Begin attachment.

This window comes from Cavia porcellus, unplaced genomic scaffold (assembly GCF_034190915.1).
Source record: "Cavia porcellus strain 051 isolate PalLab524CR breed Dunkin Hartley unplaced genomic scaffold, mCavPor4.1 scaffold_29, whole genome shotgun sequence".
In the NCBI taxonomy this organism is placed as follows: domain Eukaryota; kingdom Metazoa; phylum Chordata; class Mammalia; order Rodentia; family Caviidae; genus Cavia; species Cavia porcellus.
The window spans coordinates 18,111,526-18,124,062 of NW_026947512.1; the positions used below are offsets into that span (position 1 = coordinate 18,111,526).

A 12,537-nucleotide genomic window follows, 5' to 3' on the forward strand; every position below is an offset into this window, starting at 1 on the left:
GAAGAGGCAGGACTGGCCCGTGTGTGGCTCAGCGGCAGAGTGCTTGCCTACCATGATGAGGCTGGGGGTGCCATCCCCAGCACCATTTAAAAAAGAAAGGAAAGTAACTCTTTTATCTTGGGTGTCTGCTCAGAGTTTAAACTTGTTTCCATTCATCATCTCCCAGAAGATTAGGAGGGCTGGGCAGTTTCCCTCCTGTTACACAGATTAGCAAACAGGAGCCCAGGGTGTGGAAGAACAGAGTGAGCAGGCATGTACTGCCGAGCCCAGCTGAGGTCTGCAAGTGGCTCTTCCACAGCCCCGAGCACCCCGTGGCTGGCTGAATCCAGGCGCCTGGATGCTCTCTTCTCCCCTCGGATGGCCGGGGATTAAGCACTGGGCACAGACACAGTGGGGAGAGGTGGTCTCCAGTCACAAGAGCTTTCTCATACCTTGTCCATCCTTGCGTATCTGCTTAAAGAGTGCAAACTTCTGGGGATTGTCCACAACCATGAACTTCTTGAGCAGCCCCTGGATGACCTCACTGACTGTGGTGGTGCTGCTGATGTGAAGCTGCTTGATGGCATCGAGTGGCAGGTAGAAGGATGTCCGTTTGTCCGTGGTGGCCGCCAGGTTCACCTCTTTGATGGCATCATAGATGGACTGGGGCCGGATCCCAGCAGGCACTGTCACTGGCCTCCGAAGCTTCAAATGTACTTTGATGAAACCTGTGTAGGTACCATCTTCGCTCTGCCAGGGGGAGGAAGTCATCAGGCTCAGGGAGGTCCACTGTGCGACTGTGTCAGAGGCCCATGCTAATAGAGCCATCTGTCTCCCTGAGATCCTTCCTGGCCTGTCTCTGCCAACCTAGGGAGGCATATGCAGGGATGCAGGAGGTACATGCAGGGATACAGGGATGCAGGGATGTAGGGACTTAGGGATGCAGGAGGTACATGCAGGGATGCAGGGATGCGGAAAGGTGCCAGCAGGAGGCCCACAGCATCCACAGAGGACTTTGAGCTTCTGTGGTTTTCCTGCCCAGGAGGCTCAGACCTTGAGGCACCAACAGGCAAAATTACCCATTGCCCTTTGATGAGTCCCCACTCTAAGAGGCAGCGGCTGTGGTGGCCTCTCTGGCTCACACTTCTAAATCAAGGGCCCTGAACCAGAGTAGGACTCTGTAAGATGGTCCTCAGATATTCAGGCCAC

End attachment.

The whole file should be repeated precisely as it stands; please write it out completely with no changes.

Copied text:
This window comes from Cavia porcellus, unplaced genomic scaffold (assembly GCF_034190915.1).
Source record: "Cavia porcellus strain 051 isolate PalLab524CR breed Dunkin Hartley unplaced genomic scaffold, mCavPor4.1 scaffold_29, whole genome shotgun sequence".
In the NCBI taxonomy this organism is placed as follows: domain Eukaryota; kingdom Metazoa; phylum Chordata; class Mammalia; order Rodentia; family Caviidae; genus Cavia; species Cavia porcellus.
The window spans coordinates 18,111,526-18,124,062 of NW_026947512.1; the positions used below are offsets into that span (position 1 = coordinate 18,111,526).

A 12,537-nucleotide genomic window follows, 5' to 3' on the forward strand; every position below is an offset into this window, starting at 1 on the left:
GAAGAGGCAGGACTGGCCCGTGTGTGGCTCAGCGGCAGAGTGCTTGCCTACCATGATGAGGCTGGGGGTGCCATCCCCAGCACCATTTAAAAAAGAAAGGAAAGTAACTCTTTTATCTTGGGTGTCTGCTCAGAGTTTAAACTTGTTTCCATTCATCATCTCCCAGAAGATTAGGAGGGCTGGGCAGTTTCCCTCCTGTTACACAGATTAGCAAACAGGAGCCCAGGGTGTGGAAGAACAGAGTGAGCAGGCATGTACTGCCGAGCCCAGCTGAGGTCTGCAAGTGGCTCTTCCACAGCCCCGAGCACCCCGTGGCTGGCTGAATCCAGGCGCCTGGATGCTCTCTTCTCCCCTCGGATGGCCGGGGATTAAGCACTGGGCACAGACACAGTGGGGAGAGGTGGTCTCCAGTCACAAGAGCTTTCTCATACCTTGTCCATCCTTGCGTATCTGCTTAAAGAGTGCAAACTTCTGGGGATTGTCCACAACCATGAACTTCTTGAGCAGCCCCTGGATGACCTCACTGACTGTGGTGGTGCTGCTGATGTGAAGCTGCTTGATGGCATCGAGTGGCAGGTAGAAGGATGTCCGTTTGTCCGTGGTGGCCGCCAGGTTCACCTCTTTGATGGCATCATAGATGGACTGGGGCCGGATCCCAGCAGGCACTGTCACTGGCCTCCGAAGCTTCAAATGTACTTTGATGAAACCTGTGTAGGTACCATCTTCGCTCTGCCAGGGGGAGGAAGTCATCAGGCTCAGGGAGGTCCACTGTGCGACTGTGTCAGAGGCCCATGCTAATAGAGCCATCTGTCTCCCTGAGATCCTTCCTGGCCTGTCTCTGCCAACCTAGGGAGGCATATGCAGGGATGCAGGAGGTACATGCAGGGATACAGGGATGCAGGGATGTAGGGACTTAGGGATGCAGGAGGTACATGCAGGGATGCAGGGATGCGGAAAGGTGCCAGCAGGAGGCCCACAGCATCCACAGAGGACTTTGAGCTTCTGTGGTTTTCCTGCCCAGGAGGCTCAGACCTTGAGGCACCAACAGGCAAAATTACCCATTGCCCTTTGATGAGTCCCCACTCTAAGAGGCAGCGGCTGTGGTGGCCTCTCTGGCTCACACTTCTAAATCAAGGGCCCTGAACCAGAGTAGGACTCTGTAAGATGGTCCTCAGATATTCAGGCCAC